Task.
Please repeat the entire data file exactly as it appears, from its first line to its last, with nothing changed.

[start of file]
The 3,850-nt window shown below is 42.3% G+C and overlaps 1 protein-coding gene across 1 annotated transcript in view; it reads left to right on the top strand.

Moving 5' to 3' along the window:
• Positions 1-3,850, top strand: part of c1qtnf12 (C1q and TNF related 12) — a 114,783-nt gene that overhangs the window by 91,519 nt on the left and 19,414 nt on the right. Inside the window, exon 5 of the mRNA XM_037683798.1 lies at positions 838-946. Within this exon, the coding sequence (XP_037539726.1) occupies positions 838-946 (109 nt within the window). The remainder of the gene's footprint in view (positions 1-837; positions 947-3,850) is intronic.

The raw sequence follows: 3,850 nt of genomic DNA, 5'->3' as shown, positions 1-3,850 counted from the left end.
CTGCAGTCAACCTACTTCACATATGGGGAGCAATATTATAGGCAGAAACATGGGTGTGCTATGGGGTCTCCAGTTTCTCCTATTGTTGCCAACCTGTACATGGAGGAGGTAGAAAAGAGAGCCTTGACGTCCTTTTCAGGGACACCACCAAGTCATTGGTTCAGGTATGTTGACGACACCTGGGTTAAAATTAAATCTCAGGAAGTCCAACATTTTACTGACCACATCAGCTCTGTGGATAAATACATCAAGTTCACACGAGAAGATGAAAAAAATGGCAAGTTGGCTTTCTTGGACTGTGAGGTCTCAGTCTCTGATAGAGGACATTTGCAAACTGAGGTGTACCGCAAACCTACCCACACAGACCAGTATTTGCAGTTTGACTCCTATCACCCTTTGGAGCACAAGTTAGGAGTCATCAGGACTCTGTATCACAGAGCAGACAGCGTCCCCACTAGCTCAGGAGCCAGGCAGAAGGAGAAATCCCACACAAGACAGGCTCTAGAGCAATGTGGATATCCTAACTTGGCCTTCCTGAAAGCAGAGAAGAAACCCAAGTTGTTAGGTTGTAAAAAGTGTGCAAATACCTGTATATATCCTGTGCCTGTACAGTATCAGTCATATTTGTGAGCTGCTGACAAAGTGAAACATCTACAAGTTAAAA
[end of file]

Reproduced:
The 3,850-nt window shown below is 42.3% G+C and overlaps 1 protein-coding gene across 1 annotated transcript in view; it reads left to right on the top strand.

Moving 5' to 3' along the window:
• Positions 1-3,850, top strand: part of c1qtnf12 (C1q and TNF related 12) — a 114,783-nt gene that overhangs the window by 91,519 nt on the left and 19,414 nt on the right. Inside the window, exon 5 of the mRNA XM_037683798.1 lies at positions 838-946. Within this exon, the coding sequence (XP_037539726.1) occupies positions 838-946 (109 nt within the window). The remainder of the gene's footprint in view (positions 1-837; positions 947-3,850) is intronic.

The raw sequence follows: 3,850 nt of genomic DNA, 5'->3' as shown, positions 1-3,850 counted from the left end.
CTGCAGTCAACCTACTTCACATATGGGGAGCAATATTATAGGCAGAAACATGGGTGTGCTATGGGGTCTCCAGTTTCTCCTATTGTTGCCAACCTGTACATGGAGGAGGTAGAAAAGAGAGCCTTGACGTCCTTTTCAGGGACACCACCAAGTCATTGGTTCAGGTATGTTGACGACACCTGGGTTAAAATTAAATCTCAGGAAGTCCAACATTTTACTGACCACATCAGCTCTGTGGATAAATACATCAAGTTCACACGAGAAGATGAAAAAAATGGCAAGTTGGCTTTCTTGGACTGTGAGGTCTCAGTCTCTGATAGAGGACATTTGCAAACTGAGGTGTACCGCAAACCTACCCACACAGACCAGTATTTGCAGTTTGACTCCTATCACCCTTTGGAGCACAAGTTAGGAGTCATCAGGACTCTGTATCACAGAGCAGACAGCGTCCCCACTAGCTCAGGAGCCAGGCAGAAGGAGAAATCCCACACAAGACAGGCTCTAGAGCAATGTGGATATCCTAACTTGGCCTTCCTGAAAGCAGAGAAGAAACCCAAGTTGTTAGGTTGTAAAAAGTGTGCAAATACCTGTATATATCCTGTGCCTGTACAGTATCAGTCATATTTGTGAGCTGCTGACAAAGTGAAACATCTACAAGTTAAAA